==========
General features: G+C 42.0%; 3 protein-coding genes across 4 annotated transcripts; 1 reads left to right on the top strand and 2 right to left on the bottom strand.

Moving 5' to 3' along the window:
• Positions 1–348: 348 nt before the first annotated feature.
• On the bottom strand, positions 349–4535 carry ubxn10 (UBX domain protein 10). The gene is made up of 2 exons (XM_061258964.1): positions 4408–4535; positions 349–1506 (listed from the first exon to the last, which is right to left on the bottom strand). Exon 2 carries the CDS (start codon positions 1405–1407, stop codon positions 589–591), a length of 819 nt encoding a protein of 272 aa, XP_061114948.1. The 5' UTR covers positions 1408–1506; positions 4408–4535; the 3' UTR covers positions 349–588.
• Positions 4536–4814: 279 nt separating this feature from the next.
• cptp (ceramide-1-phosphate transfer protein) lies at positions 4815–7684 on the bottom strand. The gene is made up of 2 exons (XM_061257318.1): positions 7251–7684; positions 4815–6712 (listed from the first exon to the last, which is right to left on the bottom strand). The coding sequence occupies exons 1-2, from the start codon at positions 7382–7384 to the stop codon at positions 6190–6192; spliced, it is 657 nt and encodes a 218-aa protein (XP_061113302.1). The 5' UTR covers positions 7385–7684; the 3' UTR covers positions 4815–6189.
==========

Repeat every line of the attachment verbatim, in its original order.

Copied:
General features: G+C 42.0%; 3 protein-coding genes across 4 annotated transcripts; 1 reads left to right on the top strand and 2 right to left on the bottom strand.

Moving 5' to 3' along the window:
• Positions 1–348: 348 nt before the first annotated feature.
• On the bottom strand, positions 349–4535 carry ubxn10 (UBX domain protein 10). The gene is made up of 2 exons (XM_061258964.1): positions 4408–4535; positions 349–1506 (listed from the first exon to the last, which is right to left on the bottom strand). Exon 2 carries the CDS (start codon positions 1405–1407, stop codon positions 589–591), a length of 819 nt encoding a protein of 272 aa, XP_061114948.1. The 5' UTR covers positions 1408–1506; positions 4408–4535; the 3' UTR covers positions 349–588.
• Positions 4536–4814: 279 nt separating this feature from the next.
• cptp (ceramide-1-phosphate transfer protein) lies at positions 4815–7684 on the bottom strand. The gene is made up of 2 exons (XM_061257318.1): positions 7251–7684; positions 4815–6712 (listed from the first exon to the last, which is right to left on the bottom strand). The coding sequence occupies exons 1-2, from the start codon at positions 7382–7384 to the stop codon at positions 6190–6192; spliced, it is 657 nt and encodes a 218-aa protein (XP_061113302.1). The 5' UTR covers positions 7385–7684; the 3' UTR covers positions 4815–6189.